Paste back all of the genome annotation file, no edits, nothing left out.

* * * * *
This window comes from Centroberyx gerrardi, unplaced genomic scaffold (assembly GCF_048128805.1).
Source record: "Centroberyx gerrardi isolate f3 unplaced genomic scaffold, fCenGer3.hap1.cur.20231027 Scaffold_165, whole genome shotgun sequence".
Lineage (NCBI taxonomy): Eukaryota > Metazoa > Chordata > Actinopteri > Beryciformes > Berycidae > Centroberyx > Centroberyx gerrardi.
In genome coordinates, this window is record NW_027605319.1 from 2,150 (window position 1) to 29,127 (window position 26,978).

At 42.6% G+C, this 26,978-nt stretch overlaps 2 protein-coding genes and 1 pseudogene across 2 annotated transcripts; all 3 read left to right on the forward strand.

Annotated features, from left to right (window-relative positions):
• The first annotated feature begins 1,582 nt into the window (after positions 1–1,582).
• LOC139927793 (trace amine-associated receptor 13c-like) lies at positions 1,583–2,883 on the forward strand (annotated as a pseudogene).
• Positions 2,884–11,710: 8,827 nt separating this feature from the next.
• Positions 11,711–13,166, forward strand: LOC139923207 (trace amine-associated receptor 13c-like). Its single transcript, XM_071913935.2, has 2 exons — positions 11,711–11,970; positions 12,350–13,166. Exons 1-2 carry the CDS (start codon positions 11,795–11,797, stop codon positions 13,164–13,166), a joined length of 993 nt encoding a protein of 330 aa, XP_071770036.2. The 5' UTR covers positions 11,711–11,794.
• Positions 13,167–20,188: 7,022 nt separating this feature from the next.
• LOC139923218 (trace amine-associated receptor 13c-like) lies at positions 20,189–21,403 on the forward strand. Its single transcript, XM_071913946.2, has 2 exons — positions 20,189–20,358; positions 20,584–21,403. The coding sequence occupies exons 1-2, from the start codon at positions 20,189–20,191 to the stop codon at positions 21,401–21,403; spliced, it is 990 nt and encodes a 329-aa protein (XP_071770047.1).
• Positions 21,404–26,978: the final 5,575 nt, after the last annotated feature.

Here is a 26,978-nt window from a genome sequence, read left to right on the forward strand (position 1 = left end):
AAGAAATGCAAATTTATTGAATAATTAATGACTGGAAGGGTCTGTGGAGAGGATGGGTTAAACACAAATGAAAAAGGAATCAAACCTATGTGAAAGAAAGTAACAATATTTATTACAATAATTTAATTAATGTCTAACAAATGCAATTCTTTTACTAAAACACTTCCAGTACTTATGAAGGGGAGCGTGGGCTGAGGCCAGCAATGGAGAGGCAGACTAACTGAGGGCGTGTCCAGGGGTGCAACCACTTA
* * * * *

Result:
This window comes from Centroberyx gerrardi, unplaced genomic scaffold (assembly GCF_048128805.1).
Source record: "Centroberyx gerrardi isolate f3 unplaced genomic scaffold, fCenGer3.hap1.cur.20231027 Scaffold_165, whole genome shotgun sequence".
Lineage (NCBI taxonomy): Eukaryota > Metazoa > Chordata > Actinopteri > Beryciformes > Berycidae > Centroberyx > Centroberyx gerrardi.
In genome coordinates, this window is record NW_027605319.1 from 2,150 (window position 1) to 29,127 (window position 26,978).

At 42.6% G+C, this 26,978-nt stretch overlaps 2 protein-coding genes and 1 pseudogene across 2 annotated transcripts; all 3 read left to right on the forward strand.

Annotated features, from left to right (window-relative positions):
• The first annotated feature begins 1,582 nt into the window (after positions 1–1,582).
• LOC139927793 (trace amine-associated receptor 13c-like) lies at positions 1,583–2,883 on the forward strand (annotated as a pseudogene).
• Positions 2,884–11,710: 8,827 nt separating this feature from the next.
• Positions 11,711–13,166, forward strand: LOC139923207 (trace amine-associated receptor 13c-like). Its single transcript, XM_071913935.2, has 2 exons — positions 11,711–11,970; positions 12,350–13,166. Exons 1-2 carry the CDS (start codon positions 11,795–11,797, stop codon positions 13,164–13,166), a joined length of 993 nt encoding a protein of 330 aa, XP_071770036.2. The 5' UTR covers positions 11,711–11,794.
• Positions 13,167–20,188: 7,022 nt separating this feature from the next.
• LOC139923218 (trace amine-associated receptor 13c-like) lies at positions 20,189–21,403 on the forward strand. Its single transcript, XM_071913946.2, has 2 exons — positions 20,189–20,358; positions 20,584–21,403. The coding sequence occupies exons 1-2, from the start codon at positions 20,189–20,191 to the stop codon at positions 21,401–21,403; spliced, it is 990 nt and encodes a 329-aa protein (XP_071770047.1).
• Positions 21,404–26,978: the final 5,575 nt, after the last annotated feature.

Here is a 26,978-nt window from a genome sequence, read left to right on the forward strand (position 1 = left end):
AAGAAATGCAAATTTATTGAATAATTAATGACTGGAAGGGTCTGTGGAGAGGATGGGTTAAACACAAATGAAAAAGGAATCAAACCTATGTGAAAGAAAGTAACAATATTTATTACAATAATTTAATTAATGTCTAACAAATGCAATTCTTTTACTAAAACACTTCCAGTACTTATGAAGGGGAGCGTGGGCTGAGGCCAGCAATGGAGAGGCAGACTAACTGAGGGCGTGTCCAGGGGTGCAACCACTTA